New year, new taxes: Income tax bracket creep in Nova Scotia strikes again

John Brannen, The News
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Brotten report recommended a built-in cost-of-living adjustment for personal income taxes in 2014

HALIFAX - While you were ringing in the New Year on Jan. 1, your Nova Scotia income taxes were going up without you even knowing.

Tax time

That’s according the Canadian Federation of Independent Business, which raises awareness each year about bracket creep in the province.

“This is a stealth tax,” said Nick Langley, director of provincial affairs for CFIB in Nova Scotia. “Indexing ensures that a person’s buying power from year to year isn’t eroded by paying more personal income tax. That’s why most governments do it automatically every year.

Nova Scotia, however, does not index its income tax rates with inflation. That’s why you may find that cost of living increase in your salary has put you into a new, more costly tax bracket.

“Mysteriously, your money doesn’t go as far as it used to, and you can’t figure out why. But the government knows exactly why,” said Langley.

All provincial governments, except P.E.I. Manitoba and Nova Scotia, index their tax brackets with inflation. The federal government also uses an indexed system.

According to the Bank of Canada, due to inflation measured in the Consumer Price Index (CPI), you now pay more than $8.10 for what cost $1 in 1960.

Wages work the same way. If you made $40,000 in 2001, you’d have to earn $55, 289 today to match the real amount. And if you’re employer allows for those small increases in your salary to keep up with inflation rates, you may eventually find yourself in a new bracket.

 “The worst part of it is that bracket creep affects low income-earners more than most,” Langley said. “If you are earning minimum wage in Nova Scotia, the amount of personal income tax collected by the provincial government has increased by 275 per cent in the last 15 years.”

Bracket creep was highlighted in Laurel Brotten’s Nova Scotia Tax and Regulatory Review ‘Charting a Path for Growth,’ released in 2014. She recommended a built-in cost-of-living adjustment for personal income taxes.

“Nova Scotia must stop the taxation slide caused by bracket creep – the lack of indexation of the tax brackets,” read the report prepared by Brotten, who now leads Nova Scotia Business Inc. “This needs to change to further both fairness and transparency in the system.”

According to the report, if tax brackets were indexed to annual inflation, Nova Scotians would receive $20 million in tax relief in 2015–16 alone.

In a statement from the Department of Finance, the government noted they had provided “significant income tax relief” for Nova Scotians during the last 15 years.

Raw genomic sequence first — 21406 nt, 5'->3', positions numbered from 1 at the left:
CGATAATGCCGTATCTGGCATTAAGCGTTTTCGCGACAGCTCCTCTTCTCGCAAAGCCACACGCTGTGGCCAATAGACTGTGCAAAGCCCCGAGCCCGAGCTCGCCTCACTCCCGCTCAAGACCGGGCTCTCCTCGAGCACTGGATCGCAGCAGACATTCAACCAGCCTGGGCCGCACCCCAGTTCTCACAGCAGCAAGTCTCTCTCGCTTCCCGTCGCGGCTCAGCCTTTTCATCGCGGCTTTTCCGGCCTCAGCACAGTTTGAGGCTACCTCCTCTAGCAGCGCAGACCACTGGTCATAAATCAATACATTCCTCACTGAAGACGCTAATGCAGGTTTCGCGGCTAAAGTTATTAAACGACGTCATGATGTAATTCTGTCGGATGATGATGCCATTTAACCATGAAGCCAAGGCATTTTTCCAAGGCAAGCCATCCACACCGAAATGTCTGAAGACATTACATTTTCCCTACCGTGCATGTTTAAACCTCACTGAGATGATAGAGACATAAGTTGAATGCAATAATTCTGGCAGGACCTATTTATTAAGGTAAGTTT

“Indexing the Nova Scotia’s provincial income tax brackets would cost more than $20 million for each one per cent indexing,” the statement read. “Until Nova Scotia achieves a sustainable fiscal position we do not have the financial capacity to index tax brackets.”

Langley says that’s not good enough.

“I understand the financial challenges that our province is facing,” he said. “But we see this as a way of injecting life into the economy.”


FACTBOX: Cost of bracket creep for Nova Scotians, 2001-2016




Income in 2001




Single person


Minimum Wage




Single person






Single person






Single person






Two-income couple






Source: CFIB calculations based on income (in 2001 dollars) claiming the basic personal amount, EI premiums and CPP contributions. Salary and indexed amounts were calculated using annual CPI for Nova Scotia from Statistics Canada.

Organizations: Bank of Canada, Nova Scotia Business, Department of Finance Statistics Canada

Geographic location: Nova Scotia, Nova Scotians

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Recent comments

  • Doug Sutherland
    March 26, 2016 - 09:17

    Many people miss the point that saving cash and stowing it away in the Bank or at home does nothing to enhance their wealth. Its the same with people who think that they can save their way to prosperity; and Governments practicing austerity thinking it betters the economy. It does not work unless there is negative inflation.

  • junior chase
    January 20, 2016 - 19:08

    good one

  • Richard D
    January 18, 2016 - 09:12

    On reason there are many people who move to Nova Scotia to retire keep their official residence (actually their sibling's or child's address) in another province. Then file taxes etc in that other province to get a lower provincial tax rate on: dividends, interest, capital gains...everything. Even on a modest retirement income it came make a difference of literally thousands in net income per year. And after all our net income is what we live on.